Busy Yourself.

Opposite of many students, it would seem that the busier I get, the more productive I am. How contradicting it would seem that as you add more to my workload, the accuracy and quality increases? This is how it has always been. People are always quick to ask, “what do you do in your free time?” What free time… I respond, and they laugh, jokingly. But I am without a hint of sarcasm, for it is the truth that I don’t value free time.

I love being busy.

But the difference between myself and others is that I work and immerse myself in areas that I’m passionate about. So what others would call “free time” to destress and do what they want to do for a short period, is what I’m already doing.

All of my friends become annoyed when I tell them that I had “so much fun” at my job last night, or that I was “so intrigued” in a logical reasoning problem for my LSAT course. It’s the truth! I absolutely enjoy working 9-12 hour shifts on my feet, sitting in a classroom for 4 hours going over hundreds of LSAT questions, and attending 9AM meetings for Panhel.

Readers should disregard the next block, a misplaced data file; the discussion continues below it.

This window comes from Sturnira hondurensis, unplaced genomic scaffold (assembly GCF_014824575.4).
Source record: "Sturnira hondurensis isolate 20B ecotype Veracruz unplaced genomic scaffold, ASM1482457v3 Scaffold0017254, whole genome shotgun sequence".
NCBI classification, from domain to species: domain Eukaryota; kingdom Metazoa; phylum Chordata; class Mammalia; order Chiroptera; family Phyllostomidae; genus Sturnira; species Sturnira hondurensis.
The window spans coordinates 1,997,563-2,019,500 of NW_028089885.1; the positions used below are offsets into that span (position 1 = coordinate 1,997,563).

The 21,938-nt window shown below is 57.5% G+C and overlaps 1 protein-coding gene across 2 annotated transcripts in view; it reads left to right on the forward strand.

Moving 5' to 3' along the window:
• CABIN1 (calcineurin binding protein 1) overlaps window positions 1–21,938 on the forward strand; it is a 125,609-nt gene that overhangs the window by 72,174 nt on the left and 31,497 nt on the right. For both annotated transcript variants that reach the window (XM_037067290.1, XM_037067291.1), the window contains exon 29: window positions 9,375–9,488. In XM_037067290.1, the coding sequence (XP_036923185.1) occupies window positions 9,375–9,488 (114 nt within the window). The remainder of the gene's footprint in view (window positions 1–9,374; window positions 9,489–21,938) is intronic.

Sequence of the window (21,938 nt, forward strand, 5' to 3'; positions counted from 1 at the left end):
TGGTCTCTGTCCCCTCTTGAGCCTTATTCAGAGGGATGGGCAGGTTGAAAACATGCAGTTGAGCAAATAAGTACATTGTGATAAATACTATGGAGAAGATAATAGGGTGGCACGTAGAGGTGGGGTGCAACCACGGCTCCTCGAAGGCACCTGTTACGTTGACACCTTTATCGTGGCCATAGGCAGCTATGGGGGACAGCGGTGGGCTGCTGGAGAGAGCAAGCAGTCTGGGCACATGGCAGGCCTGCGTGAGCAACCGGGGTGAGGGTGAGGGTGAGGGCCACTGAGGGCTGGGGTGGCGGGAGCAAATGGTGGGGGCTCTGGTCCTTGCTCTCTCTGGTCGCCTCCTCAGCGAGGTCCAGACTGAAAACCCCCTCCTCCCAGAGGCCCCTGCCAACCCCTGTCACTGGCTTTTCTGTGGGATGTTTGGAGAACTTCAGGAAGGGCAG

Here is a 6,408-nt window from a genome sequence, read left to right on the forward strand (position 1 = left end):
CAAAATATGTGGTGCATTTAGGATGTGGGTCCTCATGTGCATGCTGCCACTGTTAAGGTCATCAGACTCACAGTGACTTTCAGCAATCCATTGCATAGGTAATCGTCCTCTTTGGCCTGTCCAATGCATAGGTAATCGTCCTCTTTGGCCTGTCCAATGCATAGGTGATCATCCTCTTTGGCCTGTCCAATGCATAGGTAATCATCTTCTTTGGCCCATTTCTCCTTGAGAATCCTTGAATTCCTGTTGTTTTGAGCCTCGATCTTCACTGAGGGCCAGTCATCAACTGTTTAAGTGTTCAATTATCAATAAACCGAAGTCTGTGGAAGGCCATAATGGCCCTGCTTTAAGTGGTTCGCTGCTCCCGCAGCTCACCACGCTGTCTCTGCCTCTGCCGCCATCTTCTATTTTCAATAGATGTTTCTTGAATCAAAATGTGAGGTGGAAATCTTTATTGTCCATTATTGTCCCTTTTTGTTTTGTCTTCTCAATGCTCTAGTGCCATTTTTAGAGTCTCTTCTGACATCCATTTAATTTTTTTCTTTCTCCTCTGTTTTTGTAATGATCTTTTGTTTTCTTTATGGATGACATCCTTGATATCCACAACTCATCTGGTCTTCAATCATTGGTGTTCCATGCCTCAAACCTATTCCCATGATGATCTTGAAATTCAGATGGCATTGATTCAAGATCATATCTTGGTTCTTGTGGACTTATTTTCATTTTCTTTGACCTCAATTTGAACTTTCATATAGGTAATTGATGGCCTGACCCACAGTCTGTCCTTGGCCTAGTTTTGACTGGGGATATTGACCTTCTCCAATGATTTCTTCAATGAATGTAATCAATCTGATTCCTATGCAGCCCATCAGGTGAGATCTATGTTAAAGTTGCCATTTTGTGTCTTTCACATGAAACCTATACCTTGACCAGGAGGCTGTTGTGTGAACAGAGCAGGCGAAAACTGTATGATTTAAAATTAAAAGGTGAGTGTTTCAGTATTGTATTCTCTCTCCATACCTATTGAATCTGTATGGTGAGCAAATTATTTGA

However, I don’t solely choose opportunities and classes and jobs that I’m passionate about. Sometimes it can seem that something really isn’t for you, that it’s too difficult, useless for the future. But for me, I can always find a way to become passionate about something. This is because it doesn’t always have to be about me. If in this opportunity  I have the chance to benefit someone else, to make their lives better, to have them be passionate about something, that is enough for me.

Being busy doesn’t have to have a negative connotation. I love being busy, I enjoy not having free time, and I value the opportunities to work hard. It’s not a personal preference, it’s a way of looking at life.


Lexi Wung

Lexi is a senior at the University of Michigan studying Psychology with minors in Writing and Entrepreneurship. She will be joining the Teach For America Baltimore Corps after graduation to teach High School English. She will also be receiving her masters degree concurrently from Johns Hopkins.

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